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Leading universities on collision course with government on international students

By November 13, 2023No Comments

The UK’s leading universities are warning they will need a significant increase in the number of international students unless tuition fees are increased, i can reveal.

It comes after Home Secretary Suella Braverman ordered a crackdown on foreign students as part of a push.

In its “manifesto” for further education under the next government, the Russell Group of 24 leading universities warn that funding per student next year will hit its “lowest point this millennium” as the sector grapples with real-terms funding cuts and spiralling cost pressures. 

Tuition fees remain capped at £9,250, with the figure having risen £250 over the past 11 years.

Universities have already begun recruiting larger numbers of international students to help subsidise soaring costs, but the sector will have little option but to ramp up its foreign recruitment drive further if tuition fees remain frozen, the Russell Group will say in its report published on Thursday.

The move will fly directly in the face of recent Government policy, which has sought to clamp down on international students in recent months as part of efforts to slim down overall migration to the UK.

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Dr Tim Bradshaw, chief executive of the Russell Group, told i: “We want to work with the Government to develop a more sustainable funding model – one that offsets the impact of inflation on per-student funding, and is fair and affordable for students and taxpayers.

“International students make a huge contribution to the UK. As well as bringing a wide range of cultural, social and economic benefits, revenue from international students is reinvested into high-quality

He said it was “vital” that the next government strengthens the current visa system for international students to protect the UK’s reputation as a top study destination.

i understands the group will also appeal for a change in rhetoric from some members of the Government. British universities have taken a major bruising from repeat ministerial attacks on the sector over the past year, including promises to crack down on “rip-off degrees” and Suella Braverman’s restriction on dependant visas for international students’ family members.

The rebukes are believed to have hampered the UK’s reputation abroad, causing international students to seek courses in the US and Australia over Britain.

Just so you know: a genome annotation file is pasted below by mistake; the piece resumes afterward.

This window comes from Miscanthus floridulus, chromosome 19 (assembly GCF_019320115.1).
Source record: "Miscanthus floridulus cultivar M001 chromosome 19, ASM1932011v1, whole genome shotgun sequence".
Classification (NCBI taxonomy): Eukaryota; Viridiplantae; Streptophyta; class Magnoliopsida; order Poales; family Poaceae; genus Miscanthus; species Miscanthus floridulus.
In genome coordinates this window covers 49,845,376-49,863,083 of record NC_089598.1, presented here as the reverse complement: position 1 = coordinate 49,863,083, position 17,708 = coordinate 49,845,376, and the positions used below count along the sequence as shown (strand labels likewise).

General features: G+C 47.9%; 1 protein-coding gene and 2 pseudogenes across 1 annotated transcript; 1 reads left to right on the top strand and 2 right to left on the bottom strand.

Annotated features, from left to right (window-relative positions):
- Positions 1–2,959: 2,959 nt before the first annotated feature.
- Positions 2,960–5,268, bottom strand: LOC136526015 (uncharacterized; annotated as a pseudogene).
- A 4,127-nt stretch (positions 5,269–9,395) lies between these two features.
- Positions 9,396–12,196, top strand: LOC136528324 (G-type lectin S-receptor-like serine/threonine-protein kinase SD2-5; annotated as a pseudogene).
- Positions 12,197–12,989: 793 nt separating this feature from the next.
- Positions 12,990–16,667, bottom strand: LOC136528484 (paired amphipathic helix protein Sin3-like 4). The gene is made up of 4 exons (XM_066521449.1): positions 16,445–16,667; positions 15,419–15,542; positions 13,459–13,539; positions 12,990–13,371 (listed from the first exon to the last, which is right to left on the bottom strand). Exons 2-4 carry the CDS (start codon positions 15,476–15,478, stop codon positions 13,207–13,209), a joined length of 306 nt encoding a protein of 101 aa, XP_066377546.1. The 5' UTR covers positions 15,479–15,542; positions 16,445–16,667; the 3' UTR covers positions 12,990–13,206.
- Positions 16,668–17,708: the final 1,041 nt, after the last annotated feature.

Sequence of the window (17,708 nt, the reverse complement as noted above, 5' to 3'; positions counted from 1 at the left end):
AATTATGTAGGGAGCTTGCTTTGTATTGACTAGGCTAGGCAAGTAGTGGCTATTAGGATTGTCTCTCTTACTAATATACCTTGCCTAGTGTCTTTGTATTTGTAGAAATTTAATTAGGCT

i understands that any move to increase the number of international will not come at the expense of domestic students, nor will universities raise costs for overseas students. Universities are instead expected to create new spaces for international students as an emergency measure while funding remains hampered.

International students now account for roughly 20 per cent of universities’ income, up from around 10 per cent a decade ago.

In 2021-22 there were 679,970 international students studying in the UK. 120,140 of these were from the EU and 559,825 were non-EU.

In the year ending June 2023, there were 498,626 sponsored study visas and 98,398 Graduate route visas granted, according to Universities UK.

Some Russell Group universities rely heavily on overseas recruitment, with foreign students making up more than half of the undergraduate admissions at both University College London (UCL) and the London School of Economics (LSE).

But while the increase has helped offset costs, universities are still having to subsidise tuition fees for domestic students.

Analysis by the Russell Group found that universities faced an average shortfall of approximately £2,500 on every UK undergraduate student this academic year, with the figure expected to jump to £5,000 by 2029/30 if tuition fees remain frozen. But while the increase has helped offset costs, universities are still having to subsidise tuition fees for domestic students.

Neither the Conservatives nor Labour are expected to announce any policy proposals on tuition fees before the next general election, with the move seen as too politically risky before a national vote.

However, the Russell Group will issue a warning over the dire state of the sector that the winning party will inherit once election season is over, expected in late 2024.

“We recognise that challenging public finances mean significant funding reform is unlikely in the short term,” Dr Bradshaw told i.

“However, if nothing changes, our analysis shows that domestic per-student funding shortfalls will likely double by 2030. Universities are already driving down costs and creating greater efficiencies, but without a solution they will inevitably be forced to make difficult choices that impact on student experience and choice.”

The Russell Group will also call on the next government to increase maintenance loans “to reflect inflation” and reinstate maintenance grants for the most disadvantaged students, which were scrapped by the Tories in 2016.

Labour has hinted that it could reintroduce the grants, but has yet to flesh out its main policy proposals for the university sector.

Sir Keir Starmer said earlier this year that he would move on” from the party’s previous promise to scrap tuition fees and will instead look at a more “progressive” repayment model. It is widely expected to see repayments weighted more heavily further down graduates’ career. 

The Department for Education has been contacted for comment.

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